One bit of information that has leaked out is that the ACA's 3.8% tax on investment income will be maintained. The 0.9% Medicare surtax will also survive. Keeping these taxes will help eliminate the bad optics of a bill that takes health insurance from over 20 million Americans while giving very wealthy people a big tax cut. However, by keeping the taxes, McConnell may be making the bill less attractive to conservatives, which could cost him some votes.

Another possible item that might be in the bill is Ted Cruz's plan to allow insurance companies to offer low-cost plans that cover very little as long as they offer at least one plan that meets the ACA requirements. Health-insurance experts oppose this idea because many young healthy people may choose such plans in order to get low premiums. But if the only people buying "real insurance" are older or sicker people, the insurance system will enter a death spiral. (V)

Obamacare Exchanges are Stable

In case Mitch McConnell did not have enough hurdles to overcome, a new one presented itself this week. The nonpartisan Kaiser Family released a study of the Obamacare insurance exchanges conducted in the first quarter of 2017, and their conclusion is that they are essentially stable. Insurers are now profiting, and the pool of insured is not getting less healthy. These conclusions mirror an earlier study produced by the CBO, and undermine a key GOP taking point about how Obamacare is collapsing.

That said, the stability of the exchanges is, to use one analyst's description, "fragile." Uncertainty surrounding the GOP's health-care bill(s) may cause some insurers to jump ship, even if they are not losing money. Further, some markets (mostly rural counties) do not have Obamacare plans available. These issues are resolvable, should Congress decide they want to improve the current situation as opposed to trying to reinvent the wheel. In the end, the party who happens to control the legislature right now is going to have to decide what's most important to them. (Z)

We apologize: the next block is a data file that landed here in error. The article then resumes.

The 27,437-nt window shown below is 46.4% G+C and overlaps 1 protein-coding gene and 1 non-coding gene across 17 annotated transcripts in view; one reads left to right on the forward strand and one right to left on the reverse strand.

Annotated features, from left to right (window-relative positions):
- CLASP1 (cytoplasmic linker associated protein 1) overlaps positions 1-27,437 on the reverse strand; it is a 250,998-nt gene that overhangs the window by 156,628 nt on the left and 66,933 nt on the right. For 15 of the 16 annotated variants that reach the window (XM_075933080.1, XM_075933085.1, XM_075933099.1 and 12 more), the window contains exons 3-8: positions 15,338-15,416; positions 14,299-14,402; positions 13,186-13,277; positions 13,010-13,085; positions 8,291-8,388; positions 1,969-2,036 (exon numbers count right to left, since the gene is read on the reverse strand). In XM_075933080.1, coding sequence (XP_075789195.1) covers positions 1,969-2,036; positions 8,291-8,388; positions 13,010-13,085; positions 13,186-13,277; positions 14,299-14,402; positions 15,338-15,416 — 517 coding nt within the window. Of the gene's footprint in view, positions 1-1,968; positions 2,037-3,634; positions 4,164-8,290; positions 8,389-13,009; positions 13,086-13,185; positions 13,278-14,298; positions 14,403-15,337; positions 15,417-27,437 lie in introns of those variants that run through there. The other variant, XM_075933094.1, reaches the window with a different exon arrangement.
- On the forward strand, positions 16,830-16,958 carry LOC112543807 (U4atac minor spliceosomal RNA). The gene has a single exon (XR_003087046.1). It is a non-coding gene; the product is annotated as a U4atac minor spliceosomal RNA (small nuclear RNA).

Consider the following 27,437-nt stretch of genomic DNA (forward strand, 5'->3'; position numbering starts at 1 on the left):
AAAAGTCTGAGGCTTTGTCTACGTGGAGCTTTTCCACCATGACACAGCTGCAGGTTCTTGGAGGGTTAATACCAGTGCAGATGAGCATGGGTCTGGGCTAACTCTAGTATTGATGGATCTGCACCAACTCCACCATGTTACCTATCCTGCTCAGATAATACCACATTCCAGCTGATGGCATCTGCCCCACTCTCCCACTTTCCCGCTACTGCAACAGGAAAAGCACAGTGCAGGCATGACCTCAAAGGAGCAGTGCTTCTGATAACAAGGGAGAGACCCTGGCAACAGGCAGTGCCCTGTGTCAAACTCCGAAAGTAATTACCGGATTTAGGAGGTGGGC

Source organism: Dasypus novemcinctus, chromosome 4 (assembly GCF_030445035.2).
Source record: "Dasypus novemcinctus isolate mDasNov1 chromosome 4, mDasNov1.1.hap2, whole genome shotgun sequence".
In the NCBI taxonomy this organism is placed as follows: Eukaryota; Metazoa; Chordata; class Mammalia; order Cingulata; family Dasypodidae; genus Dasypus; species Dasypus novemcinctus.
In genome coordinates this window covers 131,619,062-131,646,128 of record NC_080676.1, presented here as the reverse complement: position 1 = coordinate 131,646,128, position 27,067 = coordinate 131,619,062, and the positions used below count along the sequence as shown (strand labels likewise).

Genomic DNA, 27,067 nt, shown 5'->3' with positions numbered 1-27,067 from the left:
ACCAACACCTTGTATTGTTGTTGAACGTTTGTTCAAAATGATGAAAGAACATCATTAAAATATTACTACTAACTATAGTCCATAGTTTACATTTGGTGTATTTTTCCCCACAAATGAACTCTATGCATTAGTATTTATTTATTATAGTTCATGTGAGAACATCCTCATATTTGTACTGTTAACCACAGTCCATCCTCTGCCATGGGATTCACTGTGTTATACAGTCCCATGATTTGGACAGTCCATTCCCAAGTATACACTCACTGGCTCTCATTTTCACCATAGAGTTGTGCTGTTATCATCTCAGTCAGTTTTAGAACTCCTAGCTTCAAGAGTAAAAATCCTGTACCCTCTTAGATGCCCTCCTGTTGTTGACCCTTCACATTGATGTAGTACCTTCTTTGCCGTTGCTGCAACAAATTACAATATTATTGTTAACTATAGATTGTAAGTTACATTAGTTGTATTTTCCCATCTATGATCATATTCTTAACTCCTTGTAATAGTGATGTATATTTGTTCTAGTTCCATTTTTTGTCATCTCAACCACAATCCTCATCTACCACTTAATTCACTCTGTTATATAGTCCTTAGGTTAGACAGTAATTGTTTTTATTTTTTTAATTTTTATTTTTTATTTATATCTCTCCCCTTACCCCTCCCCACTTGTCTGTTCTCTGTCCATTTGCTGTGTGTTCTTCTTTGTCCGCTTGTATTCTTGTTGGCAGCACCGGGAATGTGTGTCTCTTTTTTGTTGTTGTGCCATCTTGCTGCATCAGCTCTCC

Congress May Be Ready to Fund the Border Wall

House Republicans' plan to put a line item of $1.6 billion in the budget to start construction on Donald Trump's border wall. Democrats wildly oppose the idea and their opposition could lead to a government shutdown. Budget Director Mick Mulvaney believes that a government shutdown that could be blamed on the Democrats is a good thing, so Republicans may be willing to take the risk. (V)